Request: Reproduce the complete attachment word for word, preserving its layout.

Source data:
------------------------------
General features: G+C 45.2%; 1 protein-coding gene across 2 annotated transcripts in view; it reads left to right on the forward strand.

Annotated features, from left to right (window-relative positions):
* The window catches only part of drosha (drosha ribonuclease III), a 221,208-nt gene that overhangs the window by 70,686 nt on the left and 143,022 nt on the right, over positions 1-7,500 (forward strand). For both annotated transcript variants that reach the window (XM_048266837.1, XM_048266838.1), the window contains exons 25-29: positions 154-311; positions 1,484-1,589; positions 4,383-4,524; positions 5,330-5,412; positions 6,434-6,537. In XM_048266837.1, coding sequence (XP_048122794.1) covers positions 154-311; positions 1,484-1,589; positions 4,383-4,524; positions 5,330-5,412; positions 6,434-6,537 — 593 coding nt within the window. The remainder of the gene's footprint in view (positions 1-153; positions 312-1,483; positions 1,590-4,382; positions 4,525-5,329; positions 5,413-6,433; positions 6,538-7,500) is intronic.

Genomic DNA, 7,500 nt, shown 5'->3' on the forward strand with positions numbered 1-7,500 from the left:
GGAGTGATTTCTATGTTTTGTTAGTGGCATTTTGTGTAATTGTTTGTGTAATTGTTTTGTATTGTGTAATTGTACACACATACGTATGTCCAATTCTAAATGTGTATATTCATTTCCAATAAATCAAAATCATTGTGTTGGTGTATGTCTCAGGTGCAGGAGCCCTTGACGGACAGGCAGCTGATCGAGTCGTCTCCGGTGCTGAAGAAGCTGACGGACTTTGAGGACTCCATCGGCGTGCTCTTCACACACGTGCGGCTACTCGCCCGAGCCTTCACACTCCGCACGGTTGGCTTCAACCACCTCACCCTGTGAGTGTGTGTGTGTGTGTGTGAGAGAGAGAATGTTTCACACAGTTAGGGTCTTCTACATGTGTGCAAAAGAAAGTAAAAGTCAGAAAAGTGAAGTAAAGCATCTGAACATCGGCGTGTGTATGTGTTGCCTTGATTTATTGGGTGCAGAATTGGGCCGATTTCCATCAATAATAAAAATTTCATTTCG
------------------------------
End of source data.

General features: G+C 45.2%; 1 protein-coding gene across 2 annotated transcripts in view; it reads left to right on the forward strand.

Annotated features, from left to right (window-relative positions):
* The window catches only part of drosha (drosha ribonuclease III), a 221,208-nt gene that overhangs the window by 70,686 nt on the left and 143,022 nt on the right, over positions 1-7,500 (forward strand). For both annotated transcript variants that reach the window (XM_048266837.1, XM_048266838.1), the window contains exons 25-29: positions 154-311; positions 1,484-1,589; positions 4,383-4,524; positions 5,330-5,412; positions 6,434-6,537. In XM_048266837.1, coding sequence (XP_048122794.1) covers positions 154-311; positions 1,484-1,589; positions 4,383-4,524; positions 5,330-5,412; positions 6,434-6,537 — 593 coding nt within the window. The remainder of the gene's footprint in view (positions 1-153; positions 312-1,483; positions 1,590-4,382; positions 4,525-5,329; positions 5,413-6,433; positions 6,538-7,500) is intronic.

Genomic DNA, 7,500 nt, shown 5'->3' on the forward strand with positions numbered 1-7,500 from the left:
GGAGTGATTTCTATGTTTTGTTAGTGGCATTTTGTGTAATTGTTTGTGTAATTGTTTTGTATTGTGTAATTGTACACACATACGTATGTCCAATTCTAAATGTGTATATTCATTTCCAATAAATCAAAATCATTGTGTTGGTGTATGTCTCAGGTGCAGGAGCCCTTGACGGACAGGCAGCTGATCGAGTCGTCTCCGGTGCTGAAGAAGCTGACGGACTTTGAGGACTCCATCGGCGTGCTCTTCACACACGTGCGGCTACTCGCCCGAGCCTTCACACTCCGCACGGTTGGCTTCAACCACCTCACCCTGTGAGTGTGTGTGTGTGTGTGTGAGAGAGAGAATGTTTCACACAGTTAGGGTCTTCTACATGTGTGCAAAAGAAAGTAAAAGTCAGAAAAGTGAAGTAAAGCATCTGAACATCGGCGTGTGTATGTGTTGCCTTGATTTATTGGGTGCAGAATTGGGCCGATTTCCATCAATAATAAAAATTTCATTTCG